Laurie and Debbie say:
Paleolithic archaeologist Rebecca Wragg Sykes has a terrific longform essay, Sheanderthal, in Aeon. It will come as no surprise to any of us that Neanderthal women, like women and females in every species, have been undervalued and underexamined.
identifying X-chromosome frequency is one thing; what was the life of half the Neanderthal world that she represents – women – really like? … Most often discussed indirectly via theories of fertility as a potential reason for their disappearance by 40,000 years ago, Neanderthal women have been ‘protagonists’ only a few times in recent research.
Sykes is out to correct that oversight, and to use all of the physical and technical tools at the command of the contemporary archaeologist. She starts with a history of the first Neanderthal skull, eventually identified as that of a woman, and goes on to explain why it’s difficult to identify sex from bones alone (so of course most bones and fragments have been assumed male). DNA testing has changed that picture. And Sykes, laudably, doesn’t assume that Neanderthal gender matched contemporary notions of Homo sapiens gender:
Those [individuals] identified through DNA include the Altai woman who lived in western Siberia around 90,000 years ago, another slightly later in time but relatively close by at Chagyrskaya cave, and the Vindija woman who died in what’s now Croatia much closer to the final few millennia of the Neanderthals.
Even where we’re lucky enough to have DNA samples, assumptions must still be made. Since prehistory lacks written texts, we can’t hear testimony on how Neanderthals categorised themselves. Therefore, archaeologists must draw on biological and anthropological understanding of sex and gender. While it’s highly likely that the majority of Neanderthals conformed genetically and visually to today’s sexual classification of male and female, in reality these aren’t neatly boxed because bodies are messy. For example, based on living people, around one in 2,000 Neanderthals might have been intersex.
She goes on to speculate about Neanderthal women’s physical appearance and social behavior, never for a moment letting us forget that this is speculation and guesswork, not confident knowledge:
Let’s begin at the start. Hold two crumple-faced newborn girls, one human, one Neanderthal, and you’d have to look closely to see differences. Both equally vulnerable, fitting the smallest-size onesies, their skin velvety-soft. The Neanderthal baby doesn’t yet have heavy brows and, lit by a hearth’s dull glow, her eyes are probably as slate-dark and limpid as any human newborn’s. But cradle her downy head, and it will feel slightly longer, with a bony nobble discernible above her neck….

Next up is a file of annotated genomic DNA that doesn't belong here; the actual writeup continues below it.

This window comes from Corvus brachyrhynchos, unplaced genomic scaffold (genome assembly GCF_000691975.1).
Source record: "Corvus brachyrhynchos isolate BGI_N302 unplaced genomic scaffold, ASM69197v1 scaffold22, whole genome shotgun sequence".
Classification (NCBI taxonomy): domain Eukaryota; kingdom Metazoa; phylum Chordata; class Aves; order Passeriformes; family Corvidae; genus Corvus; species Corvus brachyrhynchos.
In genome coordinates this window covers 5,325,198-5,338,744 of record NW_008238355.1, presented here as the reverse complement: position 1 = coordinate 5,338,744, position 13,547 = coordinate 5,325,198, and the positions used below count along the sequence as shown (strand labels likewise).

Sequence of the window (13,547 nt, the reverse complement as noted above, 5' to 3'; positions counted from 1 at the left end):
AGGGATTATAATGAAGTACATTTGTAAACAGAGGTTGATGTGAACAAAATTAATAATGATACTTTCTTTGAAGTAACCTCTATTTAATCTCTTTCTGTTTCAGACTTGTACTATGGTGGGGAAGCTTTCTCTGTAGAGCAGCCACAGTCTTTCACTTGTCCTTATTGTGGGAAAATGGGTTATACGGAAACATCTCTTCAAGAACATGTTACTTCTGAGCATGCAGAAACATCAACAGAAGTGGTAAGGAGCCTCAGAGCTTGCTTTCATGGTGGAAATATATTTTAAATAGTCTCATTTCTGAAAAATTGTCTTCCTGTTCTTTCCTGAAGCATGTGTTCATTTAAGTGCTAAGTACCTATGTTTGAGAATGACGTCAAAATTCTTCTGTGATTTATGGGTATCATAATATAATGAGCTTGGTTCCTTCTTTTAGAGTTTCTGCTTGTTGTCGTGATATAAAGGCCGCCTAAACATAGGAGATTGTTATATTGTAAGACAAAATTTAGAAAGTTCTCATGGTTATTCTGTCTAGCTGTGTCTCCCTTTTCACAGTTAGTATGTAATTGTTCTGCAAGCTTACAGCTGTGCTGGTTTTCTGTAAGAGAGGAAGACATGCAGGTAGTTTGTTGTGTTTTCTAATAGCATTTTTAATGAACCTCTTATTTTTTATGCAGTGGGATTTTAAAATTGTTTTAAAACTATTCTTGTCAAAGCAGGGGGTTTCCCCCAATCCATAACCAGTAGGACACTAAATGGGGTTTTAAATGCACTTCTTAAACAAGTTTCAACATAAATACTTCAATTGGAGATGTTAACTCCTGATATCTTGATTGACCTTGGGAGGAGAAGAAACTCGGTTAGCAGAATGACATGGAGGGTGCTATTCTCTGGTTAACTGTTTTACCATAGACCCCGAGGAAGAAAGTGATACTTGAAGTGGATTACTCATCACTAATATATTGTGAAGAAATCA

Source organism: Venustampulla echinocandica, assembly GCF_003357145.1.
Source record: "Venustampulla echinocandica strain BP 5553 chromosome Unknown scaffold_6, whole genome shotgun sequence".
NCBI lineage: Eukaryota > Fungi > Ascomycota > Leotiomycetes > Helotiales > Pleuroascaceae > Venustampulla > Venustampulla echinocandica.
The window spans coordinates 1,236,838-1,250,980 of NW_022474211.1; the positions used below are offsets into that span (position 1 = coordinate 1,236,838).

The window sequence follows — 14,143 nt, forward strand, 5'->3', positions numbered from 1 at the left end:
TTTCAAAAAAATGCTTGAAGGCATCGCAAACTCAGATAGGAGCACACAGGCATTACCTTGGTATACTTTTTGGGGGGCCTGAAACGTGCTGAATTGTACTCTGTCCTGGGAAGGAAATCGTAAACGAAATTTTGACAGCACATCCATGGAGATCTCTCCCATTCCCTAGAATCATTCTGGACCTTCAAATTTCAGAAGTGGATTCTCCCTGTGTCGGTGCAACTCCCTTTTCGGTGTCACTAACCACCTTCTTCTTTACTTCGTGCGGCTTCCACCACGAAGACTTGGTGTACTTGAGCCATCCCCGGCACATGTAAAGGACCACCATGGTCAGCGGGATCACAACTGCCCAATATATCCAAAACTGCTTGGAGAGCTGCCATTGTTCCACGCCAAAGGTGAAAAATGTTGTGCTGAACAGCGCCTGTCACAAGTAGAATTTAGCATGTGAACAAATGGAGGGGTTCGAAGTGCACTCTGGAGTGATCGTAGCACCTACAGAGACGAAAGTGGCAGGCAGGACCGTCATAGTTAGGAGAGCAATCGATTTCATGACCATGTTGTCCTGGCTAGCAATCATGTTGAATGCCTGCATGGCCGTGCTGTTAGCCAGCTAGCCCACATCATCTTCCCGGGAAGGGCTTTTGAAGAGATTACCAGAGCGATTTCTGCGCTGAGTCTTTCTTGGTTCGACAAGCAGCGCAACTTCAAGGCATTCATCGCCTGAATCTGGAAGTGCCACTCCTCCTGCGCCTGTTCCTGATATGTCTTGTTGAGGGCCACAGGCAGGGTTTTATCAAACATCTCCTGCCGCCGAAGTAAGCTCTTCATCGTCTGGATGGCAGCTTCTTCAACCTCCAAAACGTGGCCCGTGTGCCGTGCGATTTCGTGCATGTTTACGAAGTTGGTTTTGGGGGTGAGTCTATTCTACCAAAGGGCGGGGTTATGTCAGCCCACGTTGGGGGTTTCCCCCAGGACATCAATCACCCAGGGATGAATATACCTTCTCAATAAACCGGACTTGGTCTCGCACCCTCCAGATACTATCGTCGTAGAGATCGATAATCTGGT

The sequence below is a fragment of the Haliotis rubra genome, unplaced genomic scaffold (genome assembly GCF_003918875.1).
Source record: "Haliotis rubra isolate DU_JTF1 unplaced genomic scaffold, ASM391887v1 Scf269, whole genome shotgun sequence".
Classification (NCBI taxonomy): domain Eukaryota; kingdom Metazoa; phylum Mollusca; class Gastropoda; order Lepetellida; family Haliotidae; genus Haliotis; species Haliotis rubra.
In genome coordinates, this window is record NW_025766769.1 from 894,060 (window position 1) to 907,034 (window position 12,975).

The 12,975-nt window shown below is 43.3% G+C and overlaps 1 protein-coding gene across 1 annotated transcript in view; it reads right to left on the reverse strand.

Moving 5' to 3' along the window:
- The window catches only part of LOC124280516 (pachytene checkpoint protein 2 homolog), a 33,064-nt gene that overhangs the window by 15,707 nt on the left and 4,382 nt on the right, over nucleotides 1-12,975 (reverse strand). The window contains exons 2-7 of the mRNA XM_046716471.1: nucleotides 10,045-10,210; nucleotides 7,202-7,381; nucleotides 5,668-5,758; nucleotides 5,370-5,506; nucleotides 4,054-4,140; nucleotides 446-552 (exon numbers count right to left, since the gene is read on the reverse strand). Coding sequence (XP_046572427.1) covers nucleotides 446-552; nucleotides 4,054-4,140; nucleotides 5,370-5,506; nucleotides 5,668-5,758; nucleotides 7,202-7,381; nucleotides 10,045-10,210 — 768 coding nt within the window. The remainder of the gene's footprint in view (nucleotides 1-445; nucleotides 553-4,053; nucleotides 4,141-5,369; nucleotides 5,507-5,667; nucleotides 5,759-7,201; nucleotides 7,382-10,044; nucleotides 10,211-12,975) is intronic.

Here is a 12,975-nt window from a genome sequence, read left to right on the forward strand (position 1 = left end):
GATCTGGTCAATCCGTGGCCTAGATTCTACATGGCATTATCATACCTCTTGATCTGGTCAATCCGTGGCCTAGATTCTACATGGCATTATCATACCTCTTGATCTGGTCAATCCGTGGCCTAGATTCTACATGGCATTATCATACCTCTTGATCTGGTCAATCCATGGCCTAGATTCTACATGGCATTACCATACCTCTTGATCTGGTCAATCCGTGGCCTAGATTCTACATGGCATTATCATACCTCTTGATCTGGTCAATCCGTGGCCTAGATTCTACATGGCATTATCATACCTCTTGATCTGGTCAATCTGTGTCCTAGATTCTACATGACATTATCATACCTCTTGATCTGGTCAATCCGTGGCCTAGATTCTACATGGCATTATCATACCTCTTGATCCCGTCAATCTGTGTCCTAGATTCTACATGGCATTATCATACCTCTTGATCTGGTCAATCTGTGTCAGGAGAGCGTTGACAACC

As a fellow primate, she needs constant care and affection for proper development. Neanderthal infant brains appear to have started out around the same size though differently shaped, and followed a similar growth pattern to our own. She will hit roughly the same magical milestones as a human infant: looking intently at faces within the first month, probably smiling in some form by six weeks.
As she tries to imagine childhood and young adulthood, her speculations venture into primatology and anthropology: were Neanderthals like bonobos, chimpanzees, or later hunter-gatherers? How can we think about whether or not Neanderthal women were hunters, and how else did they spend their time?
One of the most convincing reasons to believe that Neanderthal women did experience life differently is the testimony of their own bodies. Research on limb bones suggests that, while their thighs were as strong relatively as men’s, their lower legs appear less intensively used. Sample sizes are small, however the impression is of different habits in moving around, with men perhaps scaling more rough terrain. Arms tell a similar story, with women’s lower arms getting more of a workout than their biceps. On top of this, while Neanderthal men apparently used their right and left arms differently (comparable to the asymmetry in professional tennis players), women’s arms were more symmetrically developed. Carrying heavy loads in both hands could cause this, just as we lug loaded travel or shopping bags. But pushing something up and down – or backwards and forwards – with both arms would also fit, which is particularly intriguing because one of the things we know that Neanderthals were doing an awful lot of is hide-working.
She walks us through what information we have to spark imagination about sexual encounters, about birth, about aging and grandparents, and finally about the end of the species.
In the decade since, recognised periods of contact now number at least four and perhaps seven or more, going back beyond 200,000 years ago. Most intriguingly, something of the dynamics is visible. In some earlier instances, Neanderthal women had the children of H sapiens men, but the later interbreeding after 60,000 years ago tells a different story. Nobody today has mitochondrial DNA like that in Neanderthals and, since it’s passed only maternally, this implies that interbreeding was more often between their men and our women.
It’s in these last hybrid babies that the female heritage of Neanderthals lives on. The DNA legacies of the mixed babies’ relations – half-sisters, half-aunts, half-grandmothers, and beyond – persisted through thousands of generations. Their billions of descendants are still here, walking Earth today.
The combination of superb science, careful sorting of fact from guesswork, and excellent writing is rare indeed. Read the whole article; you’ll spend some satisfying time thinking about the lives and possibilities of Neanderthal women.
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